The King and I is a musical by Richard Rodgers and Oscar Hammerstein II, with a script based on the book Anna and the King of Siam by Margaret Landon. The plot comes from the questionable autobiographical story of Anna Leonowens, who became school teacher to the children of King Mongkut of Siam in the early 1860s.
The musical opened on Broadway March 29, 1951 and starred Gertrude Lawrence as Anna, and a then mostly unknown Yul Brynner as the King. The production was directed by John Van Druten and choreographed by Jerome Robbins. It ran for 1246 performances and won Tony Awards for Best Musical, Best Actress, Best Featured Actor (for Brynner--the King was not yet considered a leading role), Best Scenic Design and Best Costume Design.
Brynner reprised the role twice on Broadway in 1977 and 1985 and played it over 4,000 times in the course of his life. He often stated he was far too young for the part when he originated it and felt more comfortable as the King in later years.
Another Broadway revival opened on April 11, 1996 starring Lou Diamond Phillips as King Mongkut in his Broadway debut and Donna Murphy as Anna Leonowens. The secondary parts were cast as follows: Lun Tha was played by Jose Llana, Tuptim by Joohee Choi, and Lady Thiang by Taewon Kim. The production ran for 780 performances and closed February 22, 1998. The production was nominated for eight Tony Awards and won four, including the awards for Best Musical (Revival) and Best Actress in a Musical.
1956 Film version
Main Article: The King and I (1956 film)
The musical was filmed in 1956 with Brynner re-creating his role opposite Deborah Kerr. Brynner won an Oscar as Best Actor for his portrayal, and Kerr was nominated as Best Actress. The singing voice for Anna in the film was provided by Marni Nixon.
1999 Animated version
RichCrest Animation Studios (then known as Rich Animation Studios) made a new, animated adaptation of the musical. Many who have seen this version consider it a disgrace to both the original film and the Broadway version.
Mrs. Anna Leonowens, a widow from Wales, arrives in Bangkok with her young son to teach English to the children of the royal household. She threatens to leave when the house she was promised in the contract is not available, but is dissuaded from doing so when the King presents to her his children. The King eventually honors his promise of a suitable house. He also very much wishes to absorb western knowledge, but is sometimes conflicted over how to reconcile western ways with his own.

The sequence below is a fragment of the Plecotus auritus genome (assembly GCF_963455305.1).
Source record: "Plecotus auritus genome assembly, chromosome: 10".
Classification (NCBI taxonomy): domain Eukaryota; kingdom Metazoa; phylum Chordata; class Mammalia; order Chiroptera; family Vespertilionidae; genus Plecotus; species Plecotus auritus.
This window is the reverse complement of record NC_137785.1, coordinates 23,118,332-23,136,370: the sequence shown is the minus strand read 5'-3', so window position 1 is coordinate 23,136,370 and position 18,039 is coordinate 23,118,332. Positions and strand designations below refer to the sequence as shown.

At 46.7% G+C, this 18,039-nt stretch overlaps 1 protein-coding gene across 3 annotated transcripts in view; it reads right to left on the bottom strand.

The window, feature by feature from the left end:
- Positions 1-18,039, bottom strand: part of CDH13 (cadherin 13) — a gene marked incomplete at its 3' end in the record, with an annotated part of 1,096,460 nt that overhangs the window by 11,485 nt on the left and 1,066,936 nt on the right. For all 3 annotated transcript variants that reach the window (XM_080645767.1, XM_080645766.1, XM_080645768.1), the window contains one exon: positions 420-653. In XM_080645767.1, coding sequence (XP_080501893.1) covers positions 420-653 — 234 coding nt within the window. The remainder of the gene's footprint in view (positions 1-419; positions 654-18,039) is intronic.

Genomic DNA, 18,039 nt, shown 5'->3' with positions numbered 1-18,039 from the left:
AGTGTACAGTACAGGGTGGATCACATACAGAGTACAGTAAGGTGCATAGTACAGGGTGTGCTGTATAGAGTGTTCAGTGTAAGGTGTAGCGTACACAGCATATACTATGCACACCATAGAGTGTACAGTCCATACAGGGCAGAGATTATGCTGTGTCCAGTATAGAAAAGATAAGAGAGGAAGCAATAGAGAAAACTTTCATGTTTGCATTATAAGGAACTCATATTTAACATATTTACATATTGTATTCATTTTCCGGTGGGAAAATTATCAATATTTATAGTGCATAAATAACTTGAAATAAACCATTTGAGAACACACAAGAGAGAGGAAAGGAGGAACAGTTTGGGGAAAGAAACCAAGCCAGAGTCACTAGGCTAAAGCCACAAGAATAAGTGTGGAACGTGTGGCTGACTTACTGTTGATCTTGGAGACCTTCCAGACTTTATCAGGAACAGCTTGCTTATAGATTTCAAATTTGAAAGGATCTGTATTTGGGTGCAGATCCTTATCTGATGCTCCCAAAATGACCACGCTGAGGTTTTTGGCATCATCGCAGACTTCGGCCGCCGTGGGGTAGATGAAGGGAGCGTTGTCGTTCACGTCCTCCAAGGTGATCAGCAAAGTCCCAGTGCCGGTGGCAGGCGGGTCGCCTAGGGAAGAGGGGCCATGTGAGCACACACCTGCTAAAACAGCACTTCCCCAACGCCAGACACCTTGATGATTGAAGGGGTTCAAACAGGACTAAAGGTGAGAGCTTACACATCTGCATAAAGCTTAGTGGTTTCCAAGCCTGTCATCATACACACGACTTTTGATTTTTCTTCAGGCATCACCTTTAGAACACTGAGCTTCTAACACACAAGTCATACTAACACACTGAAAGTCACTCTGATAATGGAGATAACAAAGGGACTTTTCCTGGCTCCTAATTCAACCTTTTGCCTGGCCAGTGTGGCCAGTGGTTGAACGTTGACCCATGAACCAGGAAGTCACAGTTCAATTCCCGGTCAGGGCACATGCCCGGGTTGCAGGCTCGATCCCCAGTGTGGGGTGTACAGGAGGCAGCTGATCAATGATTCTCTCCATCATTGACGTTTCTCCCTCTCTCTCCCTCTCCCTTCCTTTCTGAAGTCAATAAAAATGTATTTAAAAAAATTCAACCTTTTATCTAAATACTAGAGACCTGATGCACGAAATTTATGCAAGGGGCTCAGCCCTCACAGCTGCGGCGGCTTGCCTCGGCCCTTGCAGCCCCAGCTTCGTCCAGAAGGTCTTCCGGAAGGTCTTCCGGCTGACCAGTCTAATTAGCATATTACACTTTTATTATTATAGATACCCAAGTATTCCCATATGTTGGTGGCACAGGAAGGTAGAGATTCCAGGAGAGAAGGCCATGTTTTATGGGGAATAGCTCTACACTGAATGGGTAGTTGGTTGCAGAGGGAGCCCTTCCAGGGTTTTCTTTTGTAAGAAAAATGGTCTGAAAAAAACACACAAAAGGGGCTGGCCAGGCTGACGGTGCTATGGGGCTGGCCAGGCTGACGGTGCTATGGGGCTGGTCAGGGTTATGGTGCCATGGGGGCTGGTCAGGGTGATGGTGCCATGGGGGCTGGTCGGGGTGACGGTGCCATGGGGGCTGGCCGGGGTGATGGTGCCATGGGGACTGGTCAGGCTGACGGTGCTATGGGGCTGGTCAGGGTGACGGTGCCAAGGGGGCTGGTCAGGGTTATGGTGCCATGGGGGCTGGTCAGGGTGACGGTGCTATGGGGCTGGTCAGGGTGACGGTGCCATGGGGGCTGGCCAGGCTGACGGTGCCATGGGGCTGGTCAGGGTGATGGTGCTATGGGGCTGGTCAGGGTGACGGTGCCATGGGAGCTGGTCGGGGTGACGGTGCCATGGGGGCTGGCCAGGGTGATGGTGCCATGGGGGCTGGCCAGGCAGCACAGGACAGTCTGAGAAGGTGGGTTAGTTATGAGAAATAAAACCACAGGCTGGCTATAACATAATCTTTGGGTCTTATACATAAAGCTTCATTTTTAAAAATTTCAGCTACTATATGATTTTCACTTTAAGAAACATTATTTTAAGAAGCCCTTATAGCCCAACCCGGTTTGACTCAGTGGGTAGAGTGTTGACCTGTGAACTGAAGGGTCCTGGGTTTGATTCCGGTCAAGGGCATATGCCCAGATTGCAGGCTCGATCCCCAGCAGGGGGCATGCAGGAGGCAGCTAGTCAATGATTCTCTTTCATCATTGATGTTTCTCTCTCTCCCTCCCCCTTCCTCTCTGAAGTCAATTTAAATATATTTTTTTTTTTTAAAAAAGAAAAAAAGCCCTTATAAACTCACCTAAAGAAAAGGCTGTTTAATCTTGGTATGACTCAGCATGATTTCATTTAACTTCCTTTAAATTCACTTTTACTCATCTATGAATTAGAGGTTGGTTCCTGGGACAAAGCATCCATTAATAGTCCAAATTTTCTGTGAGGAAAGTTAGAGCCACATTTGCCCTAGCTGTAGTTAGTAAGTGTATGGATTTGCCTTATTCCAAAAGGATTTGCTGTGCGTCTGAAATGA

Meanwhile, a new (literate) slave for the king named Tuptim -- a gift from the king of Burma -- befriends "Mrs. Anna" and borrows her copy of Uncle Tom's Cabin. She transforms it into the Siamese ballet Small House of Uncle Thomas, which is presented amidst the welcoming of emissaries from Great Britain, making it clear she is unhappy being a slave to the King. After the performance, when she tries to escape with her lover Lun Tha, she is apprehended. Anna prevents the King from beating her, causing him to run away in shame and hide away for weeks. In the play, it is strongly implied that both Tuptim and Lun Tha are put to death, but in the 1956 film version of The King and I, it is suggested that only Lun Tha is killed.
Anna, thinking that she can no longer be of any use, is just about to leave Siam when she is told that the King is dying. She decides to stay in order to help his young son, Crown Prince Chulalongkorn -- her favorite pupil -- to rule his people.
(Incidentally, the portrayal in the musical suggests that Anna and the King are attracted to each other -- as best demonstrated in the number "Shall We Dance?" --)
Notes on the Music
The most well-known songs from the musical are probably "Whistle a Happy Tune," "Getting to Know You," "Hello, Young Lovers," and "Shall We Dance?" Three songs omitted in the film-version -- "My Lord and Master" , "I Have Dreamed", and "Shall I Tell You What I Think of You?" -- were nonetheless included in the commercial soundtrack recording. (Interestingly, the song "Western People Funny," sung by Lady Thiang in the stage version, appears in the film only as orchestral background music.) The most colorful number in the musical, both musically and visually (to Western audiences), is the ballet "Small House of Uncle Thomas," choreographed by Jerome Robbins.
Rogers and Hammerstein knew they were writing for their stars, Gertrude Lawrence and Yul Brynner, who were not true singers. Therefore, they reserved the sweeping, deep melodies for the characters of Tuptim and Lun Tha and kept the songs sung by the other leads very simple.
Related film and television versions
There are two non-musical films based upon this story. In 1946, Rex Harrison and Irene Dunne starred in the film Anna and the King of Siam. In 1999, 20th Century Fox released another film entitled Anna and the King. This version starred Jodie Foster and Chow Yun-Fat. Also in 1999, an animated version of The King and I was released by Warner Bros.; it was also a musical, but except for using some of the songs, it was unrelated to the Rodgers and Hammerstein version. (Needless to say, there are considerable variations among the film versions of the story.)
A short-lived television series entitled Anna and the King was created in 1972, giving credit to Margaret Landon for the creation. Yul Brynner reprised his role in the series.